Message-Id: <3.0.1.32.19970928110305.0069e384@popmail.mcs.net>
Date: Sun, 28 Sep 1997 11:03:05 -0500
To: memetics@mmu.ac.uk
From: Aaron Lynch <aaron@mcs.net>
Subject: Re: Falsifiability of memetics
In-Reply-To: <Pine.SOL.3.96.970926122946.8048C-100000@pegasus.montclair. edu>
At 01:12 PM 9/27/97 -0400, Wesley Schwein <schwein@pegasus.montclair.edu>
wrote:
>I'm a relative newcomer to the idea of memes (I only read Dawkins'
>_Selfish Gene_ and _Blind Watchmaker_ this summer), so I don't know if
>this subject has come up before.
>
>Memetics is an extremely powerful hypothesis which can be used to explain
>a great deal about culture, technology, Zeitgeisten, and so forth. But is
>it scientific, in the sense that it is subject to empirical test and
>possibly falsification? What data could there be which could falsify the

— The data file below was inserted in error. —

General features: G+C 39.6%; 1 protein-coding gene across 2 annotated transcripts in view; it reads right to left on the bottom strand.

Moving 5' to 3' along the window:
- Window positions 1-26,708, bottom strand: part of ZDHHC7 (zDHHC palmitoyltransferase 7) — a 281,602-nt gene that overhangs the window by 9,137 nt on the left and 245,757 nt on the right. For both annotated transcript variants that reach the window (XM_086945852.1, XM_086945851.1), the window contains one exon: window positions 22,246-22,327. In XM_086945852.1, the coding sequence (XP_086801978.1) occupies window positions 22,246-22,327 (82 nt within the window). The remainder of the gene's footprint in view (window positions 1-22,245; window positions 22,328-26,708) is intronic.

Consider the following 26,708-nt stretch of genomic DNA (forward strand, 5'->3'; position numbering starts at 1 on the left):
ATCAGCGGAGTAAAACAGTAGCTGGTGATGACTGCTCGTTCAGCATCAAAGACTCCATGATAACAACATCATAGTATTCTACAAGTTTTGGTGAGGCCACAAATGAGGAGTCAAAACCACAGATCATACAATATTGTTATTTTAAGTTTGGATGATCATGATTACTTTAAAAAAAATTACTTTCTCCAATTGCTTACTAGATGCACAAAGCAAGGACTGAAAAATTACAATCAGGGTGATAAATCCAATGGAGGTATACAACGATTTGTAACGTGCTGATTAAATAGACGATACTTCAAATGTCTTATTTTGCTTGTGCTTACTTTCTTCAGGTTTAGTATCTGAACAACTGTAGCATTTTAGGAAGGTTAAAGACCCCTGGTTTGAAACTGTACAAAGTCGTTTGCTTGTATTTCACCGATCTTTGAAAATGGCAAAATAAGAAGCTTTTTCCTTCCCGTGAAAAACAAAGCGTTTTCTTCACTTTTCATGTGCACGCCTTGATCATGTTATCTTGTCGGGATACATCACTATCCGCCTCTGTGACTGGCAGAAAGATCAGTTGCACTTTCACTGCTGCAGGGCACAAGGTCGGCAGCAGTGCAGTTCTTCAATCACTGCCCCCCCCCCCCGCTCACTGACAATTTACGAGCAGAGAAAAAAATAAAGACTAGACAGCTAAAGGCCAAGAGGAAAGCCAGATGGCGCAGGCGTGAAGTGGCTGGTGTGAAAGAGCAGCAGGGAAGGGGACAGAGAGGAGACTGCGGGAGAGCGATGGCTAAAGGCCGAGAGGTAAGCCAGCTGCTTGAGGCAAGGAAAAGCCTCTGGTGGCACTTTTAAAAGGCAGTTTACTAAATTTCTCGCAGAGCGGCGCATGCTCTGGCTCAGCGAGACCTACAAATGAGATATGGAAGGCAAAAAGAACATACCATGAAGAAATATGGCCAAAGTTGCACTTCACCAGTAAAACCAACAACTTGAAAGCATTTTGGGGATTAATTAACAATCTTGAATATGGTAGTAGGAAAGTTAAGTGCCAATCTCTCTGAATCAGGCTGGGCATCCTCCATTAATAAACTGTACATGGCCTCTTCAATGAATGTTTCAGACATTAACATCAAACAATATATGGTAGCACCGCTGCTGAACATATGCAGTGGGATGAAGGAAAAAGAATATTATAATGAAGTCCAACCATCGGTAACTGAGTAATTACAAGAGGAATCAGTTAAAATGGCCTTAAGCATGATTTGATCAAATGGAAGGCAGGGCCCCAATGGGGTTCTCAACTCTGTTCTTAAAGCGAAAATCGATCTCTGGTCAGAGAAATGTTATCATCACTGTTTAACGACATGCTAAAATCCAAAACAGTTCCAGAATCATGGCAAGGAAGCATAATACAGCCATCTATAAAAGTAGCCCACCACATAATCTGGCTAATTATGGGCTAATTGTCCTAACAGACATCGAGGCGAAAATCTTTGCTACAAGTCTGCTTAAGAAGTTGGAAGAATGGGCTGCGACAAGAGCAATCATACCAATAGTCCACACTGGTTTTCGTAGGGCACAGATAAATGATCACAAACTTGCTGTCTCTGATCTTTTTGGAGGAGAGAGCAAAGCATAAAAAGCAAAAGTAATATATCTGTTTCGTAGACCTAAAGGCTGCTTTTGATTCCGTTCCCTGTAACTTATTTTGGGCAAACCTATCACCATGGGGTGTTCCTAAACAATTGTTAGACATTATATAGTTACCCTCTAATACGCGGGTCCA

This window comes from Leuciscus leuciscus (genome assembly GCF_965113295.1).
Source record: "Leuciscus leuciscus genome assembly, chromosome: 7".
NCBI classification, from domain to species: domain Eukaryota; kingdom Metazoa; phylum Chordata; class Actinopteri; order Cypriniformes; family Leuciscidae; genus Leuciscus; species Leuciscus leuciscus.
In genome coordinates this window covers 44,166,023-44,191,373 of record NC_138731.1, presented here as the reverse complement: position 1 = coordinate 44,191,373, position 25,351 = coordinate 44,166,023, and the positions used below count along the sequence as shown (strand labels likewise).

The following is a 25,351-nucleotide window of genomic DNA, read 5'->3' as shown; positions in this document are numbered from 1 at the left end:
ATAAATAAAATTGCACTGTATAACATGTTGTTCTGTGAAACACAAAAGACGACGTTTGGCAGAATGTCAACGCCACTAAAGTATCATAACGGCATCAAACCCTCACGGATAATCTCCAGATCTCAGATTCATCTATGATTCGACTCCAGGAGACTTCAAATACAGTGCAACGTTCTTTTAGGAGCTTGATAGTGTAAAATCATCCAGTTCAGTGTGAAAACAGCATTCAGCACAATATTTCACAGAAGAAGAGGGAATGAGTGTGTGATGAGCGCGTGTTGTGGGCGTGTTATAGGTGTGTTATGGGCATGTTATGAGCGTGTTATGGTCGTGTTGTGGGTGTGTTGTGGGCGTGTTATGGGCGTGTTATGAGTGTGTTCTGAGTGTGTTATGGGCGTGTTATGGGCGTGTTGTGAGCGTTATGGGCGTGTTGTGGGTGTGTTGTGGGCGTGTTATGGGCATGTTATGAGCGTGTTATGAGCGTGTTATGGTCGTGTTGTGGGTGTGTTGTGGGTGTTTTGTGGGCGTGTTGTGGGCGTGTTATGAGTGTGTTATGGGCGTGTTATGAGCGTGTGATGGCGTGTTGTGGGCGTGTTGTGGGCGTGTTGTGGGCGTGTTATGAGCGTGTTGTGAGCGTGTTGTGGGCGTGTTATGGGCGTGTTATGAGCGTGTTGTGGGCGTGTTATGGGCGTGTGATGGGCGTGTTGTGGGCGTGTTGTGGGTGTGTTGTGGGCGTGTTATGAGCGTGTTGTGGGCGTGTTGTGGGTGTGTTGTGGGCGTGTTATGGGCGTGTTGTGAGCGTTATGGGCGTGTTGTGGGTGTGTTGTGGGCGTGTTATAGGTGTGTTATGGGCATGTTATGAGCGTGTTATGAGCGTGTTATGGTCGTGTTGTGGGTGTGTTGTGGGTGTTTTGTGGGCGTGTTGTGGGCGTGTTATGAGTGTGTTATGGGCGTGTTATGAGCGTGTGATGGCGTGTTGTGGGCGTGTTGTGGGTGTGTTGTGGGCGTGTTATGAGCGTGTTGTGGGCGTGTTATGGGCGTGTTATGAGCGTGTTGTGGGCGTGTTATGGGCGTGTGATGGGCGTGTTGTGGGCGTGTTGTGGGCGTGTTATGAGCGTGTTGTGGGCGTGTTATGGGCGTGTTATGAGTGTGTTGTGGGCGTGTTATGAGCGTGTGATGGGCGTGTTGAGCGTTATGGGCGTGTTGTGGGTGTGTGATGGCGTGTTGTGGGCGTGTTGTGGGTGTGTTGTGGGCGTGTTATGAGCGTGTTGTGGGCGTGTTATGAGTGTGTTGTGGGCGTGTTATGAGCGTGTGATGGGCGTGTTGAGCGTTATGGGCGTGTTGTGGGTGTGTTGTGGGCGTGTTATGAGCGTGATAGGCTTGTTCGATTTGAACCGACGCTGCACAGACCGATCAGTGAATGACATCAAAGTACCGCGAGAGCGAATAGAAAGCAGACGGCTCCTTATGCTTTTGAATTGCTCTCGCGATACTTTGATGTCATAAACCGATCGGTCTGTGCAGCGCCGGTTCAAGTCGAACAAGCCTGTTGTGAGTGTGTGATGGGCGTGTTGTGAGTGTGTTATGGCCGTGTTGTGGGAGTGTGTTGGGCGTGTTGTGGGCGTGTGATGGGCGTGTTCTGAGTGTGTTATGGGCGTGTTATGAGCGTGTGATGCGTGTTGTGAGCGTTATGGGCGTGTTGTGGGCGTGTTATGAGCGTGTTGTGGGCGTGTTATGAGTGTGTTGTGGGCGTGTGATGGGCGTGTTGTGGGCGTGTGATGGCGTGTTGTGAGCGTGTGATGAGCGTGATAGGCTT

>hypothesis?
Wesley,
Take a look at the quantitative section of my paper UNITS, EVENTS, AND
DYNAMICS OF MEME REPLICATION. It discusses measurable propagation
parameters, and equations of propagation. This can in turn be used to
produce such falsifiable statements as "If parameters such and such remain
in so and so intervals over time interval T, then host population will rise
(or fall) to level N(t) +/- an error margin determined by the parameter
interval sizes. Discovery that N(t) is outside the projected interval would
falsify your specific hypothesis, assuming you did the math and computation
correctly.
The paper is at http://www.mcs.net/~aaron/mememath.html. You may also be
interested in the host population versus time graphs in
http://www.mcs.net/~aaron/tc1.html. The Mormon graph in particular gives
informal quantitative evidence that host population growth is attributable
to elevated propagation parameters.
----Aaron Lynch
THOUGHT CONTAGION: How Belief Spreads Through Society The New Science of Memes Basic Books. Info and free sample: http://www.mcs.net/~aaron/thoughtcontagion.html
=============================================================== This was distributed via the memetics list associated with the Journal of Memetics - Evolutionary Models of Information Transmission For information about the journal and the list (e.g. unsubscribing) see: http://www.cpm.mmu.ac.uk/jom-emit